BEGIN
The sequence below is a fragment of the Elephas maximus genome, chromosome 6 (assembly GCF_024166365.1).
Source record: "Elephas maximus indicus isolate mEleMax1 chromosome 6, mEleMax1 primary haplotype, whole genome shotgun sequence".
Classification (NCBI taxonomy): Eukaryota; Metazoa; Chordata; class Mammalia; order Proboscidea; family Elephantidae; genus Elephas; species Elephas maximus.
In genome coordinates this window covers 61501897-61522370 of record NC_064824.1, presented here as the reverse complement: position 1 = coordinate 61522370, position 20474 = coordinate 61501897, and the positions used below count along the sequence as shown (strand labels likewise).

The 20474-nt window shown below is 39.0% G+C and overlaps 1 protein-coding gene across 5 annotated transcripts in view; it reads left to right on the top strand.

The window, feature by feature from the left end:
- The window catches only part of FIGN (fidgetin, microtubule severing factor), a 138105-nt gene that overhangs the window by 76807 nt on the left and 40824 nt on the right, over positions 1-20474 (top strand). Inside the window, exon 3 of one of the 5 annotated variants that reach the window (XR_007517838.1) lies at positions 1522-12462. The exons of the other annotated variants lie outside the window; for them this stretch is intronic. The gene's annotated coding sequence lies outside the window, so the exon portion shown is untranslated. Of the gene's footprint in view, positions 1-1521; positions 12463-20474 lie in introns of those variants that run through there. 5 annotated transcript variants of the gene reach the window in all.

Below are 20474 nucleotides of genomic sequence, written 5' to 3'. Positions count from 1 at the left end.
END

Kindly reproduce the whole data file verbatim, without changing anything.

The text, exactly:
The sequence below is a fragment of the Elephas maximus genome, chromosome 6 (assembly GCF_024166365.1).
Source record: "Elephas maximus indicus isolate mEleMax1 chromosome 6, mEleMax1 primary haplotype, whole genome shotgun sequence".
Classification (NCBI taxonomy): Eukaryota; Metazoa; Chordata; class Mammalia; order Proboscidea; family Elephantidae; genus Elephas; species Elephas maximus.
In genome coordinates this window covers 61501897-61522370 of record NC_064824.1, presented here as the reverse complement: position 1 = coordinate 61522370, position 20474 = coordinate 61501897, and the positions used below count along the sequence as shown (strand labels likewise).

The 20474-nt window shown below is 39.0% G+C and overlaps 1 protein-coding gene across 5 annotated transcripts in view; it reads left to right on the top strand.

The window, feature by feature from the left end:
- The window catches only part of FIGN (fidgetin, microtubule severing factor), a 138105-nt gene that overhangs the window by 76807 nt on the left and 40824 nt on the right, over positions 1-20474 (top strand). Inside the window, exon 3 of one of the 5 annotated variants that reach the window (XR_007517838.1) lies at positions 1522-12462. The exons of the other annotated variants lie outside the window; for them this stretch is intronic. The gene's annotated coding sequence lies outside the window, so the exon portion shown is untranslated. Of the gene's footprint in view, positions 1-1521; positions 12463-20474 lie in introns of those variants that run through there. 5 annotated transcript variants of the gene reach the window in all.

Below are 20474 nucleotides of genomic sequence, written 5' to 3'. Positions count from 1 at the left end.